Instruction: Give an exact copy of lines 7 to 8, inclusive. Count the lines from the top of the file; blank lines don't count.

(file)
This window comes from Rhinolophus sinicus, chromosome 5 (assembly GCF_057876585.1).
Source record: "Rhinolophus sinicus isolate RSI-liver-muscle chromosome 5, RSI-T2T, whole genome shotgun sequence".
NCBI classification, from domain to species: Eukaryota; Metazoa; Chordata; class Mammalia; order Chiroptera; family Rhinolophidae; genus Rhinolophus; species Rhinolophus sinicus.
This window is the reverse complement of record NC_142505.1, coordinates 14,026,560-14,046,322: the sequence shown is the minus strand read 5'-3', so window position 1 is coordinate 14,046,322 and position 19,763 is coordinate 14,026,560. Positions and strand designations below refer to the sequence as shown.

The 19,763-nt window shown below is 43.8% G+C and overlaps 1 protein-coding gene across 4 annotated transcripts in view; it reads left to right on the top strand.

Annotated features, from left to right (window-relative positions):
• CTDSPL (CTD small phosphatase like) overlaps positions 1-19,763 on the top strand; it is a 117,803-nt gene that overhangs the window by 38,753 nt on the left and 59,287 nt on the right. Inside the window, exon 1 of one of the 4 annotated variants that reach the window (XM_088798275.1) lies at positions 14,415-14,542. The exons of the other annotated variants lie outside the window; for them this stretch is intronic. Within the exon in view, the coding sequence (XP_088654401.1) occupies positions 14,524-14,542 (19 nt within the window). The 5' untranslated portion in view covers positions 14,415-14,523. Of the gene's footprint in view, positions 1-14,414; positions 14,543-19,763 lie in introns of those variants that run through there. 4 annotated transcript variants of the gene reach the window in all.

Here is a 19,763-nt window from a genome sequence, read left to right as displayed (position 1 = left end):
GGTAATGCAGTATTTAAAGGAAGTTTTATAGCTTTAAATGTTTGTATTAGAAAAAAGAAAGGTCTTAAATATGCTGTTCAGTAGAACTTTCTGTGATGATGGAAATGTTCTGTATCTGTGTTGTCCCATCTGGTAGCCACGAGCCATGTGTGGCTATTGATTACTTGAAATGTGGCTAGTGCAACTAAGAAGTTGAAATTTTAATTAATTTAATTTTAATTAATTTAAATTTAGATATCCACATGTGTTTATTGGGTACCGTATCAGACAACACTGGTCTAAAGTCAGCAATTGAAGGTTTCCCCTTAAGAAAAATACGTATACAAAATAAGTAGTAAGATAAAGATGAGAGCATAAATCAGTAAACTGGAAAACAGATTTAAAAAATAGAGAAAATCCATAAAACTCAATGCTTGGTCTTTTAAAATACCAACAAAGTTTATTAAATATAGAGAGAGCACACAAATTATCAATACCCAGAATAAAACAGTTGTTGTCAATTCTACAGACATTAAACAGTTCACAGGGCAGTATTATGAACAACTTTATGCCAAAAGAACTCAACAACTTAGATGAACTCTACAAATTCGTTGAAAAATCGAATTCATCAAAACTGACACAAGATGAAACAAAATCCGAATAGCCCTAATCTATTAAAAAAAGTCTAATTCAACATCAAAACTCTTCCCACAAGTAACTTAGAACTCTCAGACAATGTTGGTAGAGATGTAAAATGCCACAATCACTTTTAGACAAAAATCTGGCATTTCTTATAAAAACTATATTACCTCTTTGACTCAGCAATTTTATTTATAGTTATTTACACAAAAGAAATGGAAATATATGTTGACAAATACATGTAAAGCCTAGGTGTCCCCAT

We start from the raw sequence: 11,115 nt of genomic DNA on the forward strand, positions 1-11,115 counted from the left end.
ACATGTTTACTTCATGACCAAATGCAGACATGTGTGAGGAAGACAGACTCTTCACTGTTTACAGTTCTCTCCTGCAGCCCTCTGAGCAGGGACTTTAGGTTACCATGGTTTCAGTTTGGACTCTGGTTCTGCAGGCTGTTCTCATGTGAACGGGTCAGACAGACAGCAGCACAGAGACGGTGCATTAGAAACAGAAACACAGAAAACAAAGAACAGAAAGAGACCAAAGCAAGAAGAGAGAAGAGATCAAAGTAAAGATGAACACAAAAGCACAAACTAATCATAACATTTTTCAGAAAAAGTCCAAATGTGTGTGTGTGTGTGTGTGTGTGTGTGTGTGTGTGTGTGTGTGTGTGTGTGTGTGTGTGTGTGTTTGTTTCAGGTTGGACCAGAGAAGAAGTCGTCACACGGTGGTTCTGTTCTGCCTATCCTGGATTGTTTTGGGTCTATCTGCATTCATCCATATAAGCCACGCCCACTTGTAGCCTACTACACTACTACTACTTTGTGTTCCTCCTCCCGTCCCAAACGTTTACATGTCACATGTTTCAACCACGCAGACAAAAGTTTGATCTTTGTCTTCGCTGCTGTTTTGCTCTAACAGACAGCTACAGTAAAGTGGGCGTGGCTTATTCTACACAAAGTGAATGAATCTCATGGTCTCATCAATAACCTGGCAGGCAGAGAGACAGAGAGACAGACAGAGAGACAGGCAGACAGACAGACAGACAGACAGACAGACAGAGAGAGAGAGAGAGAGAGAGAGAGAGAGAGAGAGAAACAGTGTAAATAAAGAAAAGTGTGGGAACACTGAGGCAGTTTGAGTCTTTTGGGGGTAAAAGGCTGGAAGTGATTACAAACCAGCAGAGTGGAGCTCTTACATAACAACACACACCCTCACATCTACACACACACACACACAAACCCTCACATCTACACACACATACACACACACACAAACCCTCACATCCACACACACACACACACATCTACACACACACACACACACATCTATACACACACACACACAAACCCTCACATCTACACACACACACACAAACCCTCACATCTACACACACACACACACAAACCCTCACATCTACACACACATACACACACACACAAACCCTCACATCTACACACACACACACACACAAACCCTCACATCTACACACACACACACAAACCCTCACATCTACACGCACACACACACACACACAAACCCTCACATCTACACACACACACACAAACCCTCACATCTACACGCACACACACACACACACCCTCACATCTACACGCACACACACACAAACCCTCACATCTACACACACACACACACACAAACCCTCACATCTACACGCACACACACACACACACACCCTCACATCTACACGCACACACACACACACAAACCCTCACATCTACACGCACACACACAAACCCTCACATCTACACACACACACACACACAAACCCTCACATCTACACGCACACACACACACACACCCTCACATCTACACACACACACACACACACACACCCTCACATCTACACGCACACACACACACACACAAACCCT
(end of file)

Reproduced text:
• CTDSPL (CTD small phosphatase like) overlaps positions 1-19,763 on the top strand; it is a 117,803-nt gene that overhangs the window by 38,753 nt on the left and 59,287 nt on the right. Inside the window, exon 1 of one of the 4 annotated variants that reach the window (XM_088798275.1) lies at positions 14,415-14,542. The exons of the other annotated variants lie outside the window; for them this stretch is intronic. Within the exon in view, the coding sequence (XP_088654401.1) occupies positions 14,524-14,542 (19 nt within the window). The 5' untranslated portion in view covers positions 14,415-14,523. Of the gene's footprint in view, positions 1-14,414; positions 14,543-19,763 lie in introns of those variants that run through there. 4 annotated transcript variants of the gene reach the window in all.

Here is a 19,763-nt window from a genome sequence, read left to right as displayed (position 1 = left end):